http://www.engadget.com/2013/01/07/panasonic-announces-touch-pen/




Panasonic details sixteen new LED TVs for the new year, none larger than 55 inches

http://www.engadget.com/2013/01/07/panasonic-details-sixteen-new-led-tvs-for-the-new-year-none-lar/
post #126 of 412
Quote:
Originally Posted by ferro View Post

I doubt it. It is more likely that the Engadget reporter is confusing the 3 Ultra HD TV's (55", 65", 84") that LG announced with the OLED TV (55").

I'm pretty sure that's correct.

There is no other report of any other size of OLED TV.
post #127 of 412
Quote:
Originally Posted by tgm1024 View Post

Back at the end of 2011, Apple filed a patent that allows an opacity switching layer. It uses that idea slightly differently, A solid white back for white pixels, the opacity switching layer to provide black, and then the transparent OLED on top. Take away the backing white, and you have your basic transparent OLED with black.
http://www.oled-info.com/new-apple-patent-describes-transparent-oled-solid-background-new-oled-iphone-rumors-emerge
I don't like the patent's artwork, but here it is anyway:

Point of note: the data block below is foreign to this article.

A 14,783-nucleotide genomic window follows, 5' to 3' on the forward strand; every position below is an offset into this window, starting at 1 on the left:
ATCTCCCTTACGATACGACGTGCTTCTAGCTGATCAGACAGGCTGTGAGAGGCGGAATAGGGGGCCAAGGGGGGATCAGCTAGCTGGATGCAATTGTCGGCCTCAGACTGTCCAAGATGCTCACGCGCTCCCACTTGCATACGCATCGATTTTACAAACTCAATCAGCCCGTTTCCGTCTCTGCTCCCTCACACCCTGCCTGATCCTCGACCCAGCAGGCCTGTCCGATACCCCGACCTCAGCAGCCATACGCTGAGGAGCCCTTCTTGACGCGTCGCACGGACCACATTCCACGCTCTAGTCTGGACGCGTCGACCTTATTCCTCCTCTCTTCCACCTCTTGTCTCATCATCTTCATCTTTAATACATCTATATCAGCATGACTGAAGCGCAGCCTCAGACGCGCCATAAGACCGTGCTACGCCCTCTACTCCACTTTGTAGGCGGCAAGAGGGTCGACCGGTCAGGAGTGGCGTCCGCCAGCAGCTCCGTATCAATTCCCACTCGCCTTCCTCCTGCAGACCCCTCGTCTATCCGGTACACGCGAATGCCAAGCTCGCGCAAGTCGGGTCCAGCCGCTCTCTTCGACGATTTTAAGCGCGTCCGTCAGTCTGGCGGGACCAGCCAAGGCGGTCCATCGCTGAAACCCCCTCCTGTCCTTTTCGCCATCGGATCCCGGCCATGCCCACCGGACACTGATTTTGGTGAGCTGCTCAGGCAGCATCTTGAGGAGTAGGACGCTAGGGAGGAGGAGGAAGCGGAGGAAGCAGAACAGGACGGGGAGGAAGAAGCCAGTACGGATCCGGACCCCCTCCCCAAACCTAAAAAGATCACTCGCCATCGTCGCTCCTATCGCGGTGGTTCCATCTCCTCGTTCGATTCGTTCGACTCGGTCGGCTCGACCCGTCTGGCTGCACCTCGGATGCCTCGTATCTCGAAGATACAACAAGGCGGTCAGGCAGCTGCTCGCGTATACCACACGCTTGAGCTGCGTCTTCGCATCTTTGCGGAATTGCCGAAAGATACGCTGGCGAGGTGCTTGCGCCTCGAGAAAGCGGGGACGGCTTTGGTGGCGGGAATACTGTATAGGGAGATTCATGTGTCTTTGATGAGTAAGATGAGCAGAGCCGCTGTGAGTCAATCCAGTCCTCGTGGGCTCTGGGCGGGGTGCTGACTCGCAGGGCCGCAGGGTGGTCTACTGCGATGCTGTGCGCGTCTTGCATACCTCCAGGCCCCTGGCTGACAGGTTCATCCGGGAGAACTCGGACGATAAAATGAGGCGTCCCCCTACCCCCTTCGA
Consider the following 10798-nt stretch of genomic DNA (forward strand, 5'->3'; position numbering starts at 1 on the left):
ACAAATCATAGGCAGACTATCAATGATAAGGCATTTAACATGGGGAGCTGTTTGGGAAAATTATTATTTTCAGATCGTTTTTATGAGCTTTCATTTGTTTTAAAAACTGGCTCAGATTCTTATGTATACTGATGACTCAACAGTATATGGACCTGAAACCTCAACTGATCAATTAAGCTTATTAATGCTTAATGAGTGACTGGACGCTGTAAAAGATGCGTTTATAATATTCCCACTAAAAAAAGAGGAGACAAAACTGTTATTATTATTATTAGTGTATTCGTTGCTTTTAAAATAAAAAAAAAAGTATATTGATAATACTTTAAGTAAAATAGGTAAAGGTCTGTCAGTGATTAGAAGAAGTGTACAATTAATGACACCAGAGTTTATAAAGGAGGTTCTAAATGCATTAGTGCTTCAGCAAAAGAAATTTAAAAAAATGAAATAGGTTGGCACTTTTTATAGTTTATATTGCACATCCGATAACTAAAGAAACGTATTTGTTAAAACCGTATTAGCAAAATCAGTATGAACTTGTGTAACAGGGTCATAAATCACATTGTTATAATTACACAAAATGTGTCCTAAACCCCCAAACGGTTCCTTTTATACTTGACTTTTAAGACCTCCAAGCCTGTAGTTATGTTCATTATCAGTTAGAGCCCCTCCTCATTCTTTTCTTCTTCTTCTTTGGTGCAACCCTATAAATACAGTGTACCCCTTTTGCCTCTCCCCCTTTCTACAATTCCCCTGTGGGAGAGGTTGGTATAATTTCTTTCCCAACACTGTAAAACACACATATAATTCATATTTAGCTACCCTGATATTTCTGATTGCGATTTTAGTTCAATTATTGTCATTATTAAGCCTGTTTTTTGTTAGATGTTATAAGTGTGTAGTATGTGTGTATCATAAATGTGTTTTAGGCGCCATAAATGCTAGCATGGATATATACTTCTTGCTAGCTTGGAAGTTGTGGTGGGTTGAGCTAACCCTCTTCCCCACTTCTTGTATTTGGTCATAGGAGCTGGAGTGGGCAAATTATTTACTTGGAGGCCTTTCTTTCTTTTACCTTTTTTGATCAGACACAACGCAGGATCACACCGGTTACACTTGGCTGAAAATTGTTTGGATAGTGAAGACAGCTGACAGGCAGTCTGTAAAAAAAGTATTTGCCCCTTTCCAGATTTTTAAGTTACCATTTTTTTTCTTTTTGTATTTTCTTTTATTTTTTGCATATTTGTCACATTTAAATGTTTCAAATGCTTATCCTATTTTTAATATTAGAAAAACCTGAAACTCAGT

What's the "black" made from?

OLED material is transparent by nature. You can't "switch on" a black layer. The only reason OLED displays work is because there's a dark substrate behind them. If you have a transparent display, you by nature take that away.

The only way you could "fix" this with a TV is with something like an LCD or e-ink layer behind the OLED layer that would be semi-transparent, otherwise you're back to "wall color" on the off mode. You can't have "on black" with OLED no matter what you do. It's emissive period. I don't know what Apple's patent includes, perhaps it imagines some layer that doesn't exist yet? But practical transparent TVs that disappear don't seem realistic unless people want space to be white, yellow, blue, red or whatever color their family room is. Not just space, really night....